Mar 2011 11

Well, after seeing the abomination that was Red Riding Hood, my editor promised to make it up to me by letting me see Battle: Los Angeles. He delivered, and I’m happy to say that I was at least entertained by this movie, if not particularly moved.

I’d been looking forward to seeing Battle: LA ever since I saw the previews for it. Based somewhat loosely on an actual event (during World War II, American coastal artillery began firing into the night sky in February 1942 after someone apparently thought America was being invaded), it strays a little bit from reality by incorporating an alien invasion.

The film starts by showing the development of the alien invasion. Staff Sergeant Nantz (Aaron Eckhart) is getting ready to hang it up after a twenty-year career in the Marine Corps. He’s served several tours of duty and is especially uneasy about his last tour, which resulted in the death of his squadmates. Now an instructor, he’s leading his final class through drills when the invasion first begins in the form of meteors striking near the beach.

Needing manpower, his superior officer assigns him to a platoon, some of whom are cognizant of his past. His new commanding officer, Lieutenant Martinez (Ramon Rodriguez), is fresh out of officer training school and tries to assert his authority, which Nantz agrees to follow. Their squad is assigned to escort some stranded civilians out of hostile territory to be evacuated before the military bombs the area, but Martinez promptly leads them into an ambush. Nantz, displaying the poise of a veteran, helps lead the team out of the hot zone and they begin to make their way first to the civilians, then to the forward operating base (FOB) where they are to be evacuated.

Along the way, they are attacked several more times and run into a small group of Marines, accompanied by Technical Sergeant Santos (Michelle Rodriguez), who provides valuable insight to the overall plan of the military, which was to find the command post of the alien invasion. They discover that the aliens are after our planet’s most abundant resource, stupidity water.

The film succeeds at the visceral level. The visuals and sound effects are outstanding. If you have trouble with motion sickness during films, you might want to avoid the movie. It felt like director Jonathon Liebesman did a good job of putting the viewer directly in the middle of the firefights. The tactics employed by the Marines appeared believable and not completely outlandish. The actors trained for several weeks with the USMC, and Eckhart in particular trained extensively with the Marine Corps to ensure at least a little bit of authenticity.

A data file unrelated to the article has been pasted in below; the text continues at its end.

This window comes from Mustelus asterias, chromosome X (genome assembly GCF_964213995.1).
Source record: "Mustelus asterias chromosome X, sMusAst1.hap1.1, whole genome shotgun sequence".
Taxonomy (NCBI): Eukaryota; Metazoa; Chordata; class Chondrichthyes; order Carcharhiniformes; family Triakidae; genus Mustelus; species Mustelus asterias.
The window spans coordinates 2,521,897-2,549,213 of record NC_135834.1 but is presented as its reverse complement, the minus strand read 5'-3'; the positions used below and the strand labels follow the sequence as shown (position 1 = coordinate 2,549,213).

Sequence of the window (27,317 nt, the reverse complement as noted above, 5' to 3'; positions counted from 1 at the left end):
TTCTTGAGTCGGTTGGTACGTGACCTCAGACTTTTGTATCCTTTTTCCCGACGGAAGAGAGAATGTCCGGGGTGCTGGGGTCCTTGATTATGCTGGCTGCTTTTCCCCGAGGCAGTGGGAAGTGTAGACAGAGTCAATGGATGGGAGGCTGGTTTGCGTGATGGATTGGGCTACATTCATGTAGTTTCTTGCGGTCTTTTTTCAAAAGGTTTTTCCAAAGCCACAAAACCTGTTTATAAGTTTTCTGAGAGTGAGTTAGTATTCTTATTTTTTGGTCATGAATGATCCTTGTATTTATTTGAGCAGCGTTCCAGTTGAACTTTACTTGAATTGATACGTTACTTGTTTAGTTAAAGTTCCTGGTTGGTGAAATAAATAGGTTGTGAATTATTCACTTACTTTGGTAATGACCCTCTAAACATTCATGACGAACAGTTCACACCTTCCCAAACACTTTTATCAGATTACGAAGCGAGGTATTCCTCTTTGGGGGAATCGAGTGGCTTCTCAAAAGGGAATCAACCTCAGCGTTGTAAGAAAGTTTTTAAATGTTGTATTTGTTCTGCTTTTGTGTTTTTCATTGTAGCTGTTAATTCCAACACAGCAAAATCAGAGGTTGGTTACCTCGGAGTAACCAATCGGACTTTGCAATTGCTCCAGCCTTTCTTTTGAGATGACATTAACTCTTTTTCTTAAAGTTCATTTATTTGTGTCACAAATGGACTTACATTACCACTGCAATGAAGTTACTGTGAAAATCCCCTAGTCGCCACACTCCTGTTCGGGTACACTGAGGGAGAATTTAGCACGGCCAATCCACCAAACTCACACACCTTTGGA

The acting for the most part is acceptable. Tension between the squad and Nantz builds due to the squad’s initial mistrust of Nantz, and the interaction between the group and the civilians they’re assigned to rescue has some shining moments. For the most part, however, the acting is pretty typical fare. There are some reasonably well-known actors in addition to Eckhart and Rodriguez, such as Bridget Moynahan and Michael Pena, but they don’t really add a lot to the film.

One issue I had was with the action itself. Perhaps I’ve just come to expect a certain amount of attrition from action films, but other than a couple of scenes, the Marines emerge from battles relatively (note, relatively) unscathed. As advanced as the aliens are, they appear to be firing high-powered kinetic weapons, which body armor seems to be able to stop relatively well. The squad remains surprisingly intact, given the amount of combat they face. Explosions simply knock the soldiers over rather than tear them to shreds.

A few other similar gripes. One, the squad seems to be carrying a nearly-unlimited supply of ammunition. Except for a couple of Marines, the majority of troops are carrying M-4 carbines, which have 30-round magazines. Yet the Marines never seem to run out of ammo. Sure, they replenish a bit when they get to the FOB, but after undergoing basically a day-long battle, they would probably run out of ammo long before reaching the base. Also, as a student of physics, I can’t help but note when a movie displays poor physics. Soldiers and Marines firing assault rifles and machine guns must deal with a heavy amount of recoil, but this never seems to be an issue. Finally, it doesn’t matter if you hide behind refuge, but if a ginormous spacecraft explodes and crashes near you, the impact will be devastating; to these Marines, however, it’s merely a nuisance.

Still, the movie succeeds where it wants to: it entertains. Except for a few moments of levity, the audience was silent throughout the film, as if absorbed in the proceedings. Battle: LA makes for a greatly entertaining action movie, even if the characters and story won’t necessarily leave a lasting impression on you. Go into it with realistic expectations and you won’t be disappointed.

Battle: Los Angeles gets a B-.


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